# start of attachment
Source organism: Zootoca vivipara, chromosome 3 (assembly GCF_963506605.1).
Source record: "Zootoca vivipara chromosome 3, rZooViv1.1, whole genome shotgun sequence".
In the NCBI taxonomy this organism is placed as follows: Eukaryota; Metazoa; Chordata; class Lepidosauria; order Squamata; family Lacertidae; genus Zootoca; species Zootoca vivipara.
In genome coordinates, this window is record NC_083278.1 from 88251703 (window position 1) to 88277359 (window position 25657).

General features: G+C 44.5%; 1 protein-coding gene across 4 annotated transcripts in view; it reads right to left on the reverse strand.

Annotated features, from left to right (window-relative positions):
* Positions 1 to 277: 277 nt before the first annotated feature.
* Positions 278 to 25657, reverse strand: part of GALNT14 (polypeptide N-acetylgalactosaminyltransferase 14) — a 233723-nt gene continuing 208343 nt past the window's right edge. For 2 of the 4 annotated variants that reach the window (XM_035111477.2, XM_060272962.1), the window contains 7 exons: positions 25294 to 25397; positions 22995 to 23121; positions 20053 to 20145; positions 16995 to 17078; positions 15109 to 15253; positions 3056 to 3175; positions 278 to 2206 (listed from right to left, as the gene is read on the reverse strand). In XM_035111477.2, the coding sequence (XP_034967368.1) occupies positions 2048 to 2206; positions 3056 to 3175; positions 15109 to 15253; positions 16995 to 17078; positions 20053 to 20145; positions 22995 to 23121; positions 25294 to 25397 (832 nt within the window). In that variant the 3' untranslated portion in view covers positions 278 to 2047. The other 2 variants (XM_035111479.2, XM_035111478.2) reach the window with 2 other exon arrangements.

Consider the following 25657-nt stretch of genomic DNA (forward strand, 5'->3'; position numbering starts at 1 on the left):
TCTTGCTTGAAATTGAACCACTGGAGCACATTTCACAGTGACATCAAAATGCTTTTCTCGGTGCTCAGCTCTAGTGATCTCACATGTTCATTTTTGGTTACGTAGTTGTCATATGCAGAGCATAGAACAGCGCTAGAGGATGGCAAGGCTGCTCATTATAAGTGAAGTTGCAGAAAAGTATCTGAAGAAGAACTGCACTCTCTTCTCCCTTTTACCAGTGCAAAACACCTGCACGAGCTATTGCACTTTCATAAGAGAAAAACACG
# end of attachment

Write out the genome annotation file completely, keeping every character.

Source organism: Zootoca vivipara, chromosome 3 (assembly GCF_963506605.1).
Source record: "Zootoca vivipara chromosome 3, rZooViv1.1, whole genome shotgun sequence".
In the NCBI taxonomy this organism is placed as follows: Eukaryota; Metazoa; Chordata; class Lepidosauria; order Squamata; family Lacertidae; genus Zootoca; species Zootoca vivipara.
In genome coordinates, this window is record NC_083278.1 from 88251703 (window position 1) to 88277359 (window position 25657).

General features: G+C 44.5%; 1 protein-coding gene across 4 annotated transcripts in view; it reads right to left on the reverse strand.

Annotated features, from left to right (window-relative positions):
* Positions 1 to 277: 277 nt before the first annotated feature.
* Positions 278 to 25657, reverse strand: part of GALNT14 (polypeptide N-acetylgalactosaminyltransferase 14) — a 233723-nt gene continuing 208343 nt past the window's right edge. For 2 of the 4 annotated variants that reach the window (XM_035111477.2, XM_060272962.1), the window contains 7 exons: positions 25294 to 25397; positions 22995 to 23121; positions 20053 to 20145; positions 16995 to 17078; positions 15109 to 15253; positions 3056 to 3175; positions 278 to 2206 (listed from right to left, as the gene is read on the reverse strand). In XM_035111477.2, the coding sequence (XP_034967368.1) occupies positions 2048 to 2206; positions 3056 to 3175; positions 15109 to 15253; positions 16995 to 17078; positions 20053 to 20145; positions 22995 to 23121; positions 25294 to 25397 (832 nt within the window). In that variant the 3' untranslated portion in view covers positions 278 to 2047. The other 2 variants (XM_035111479.2, XM_035111478.2) reach the window with 2 other exon arrangements.

Consider the following 25657-nt stretch of genomic DNA (forward strand, 5'->3'; position numbering starts at 1 on the left):
TCTTGCTTGAAATTGAACCACTGGAGCACATTTCACAGTGACATCAAAATGCTTTTCTCGGTGCTCAGCTCTAGTGATCTCACATGTTCATTTTTGGTTACGTAGTTGTCATATGCAGAGCATAGAACAGCGCTAGAGGATGGCAAGGCTGCTCATTATAAGTGAAGTTGCAGAAAAGTATCTGAAGAAGAACTGCACTCTCTTCTCCCTTTTACCAGTGCAAAACACCTGCACGAGCTATTGCACTTTCATAAGAGAAAAACACG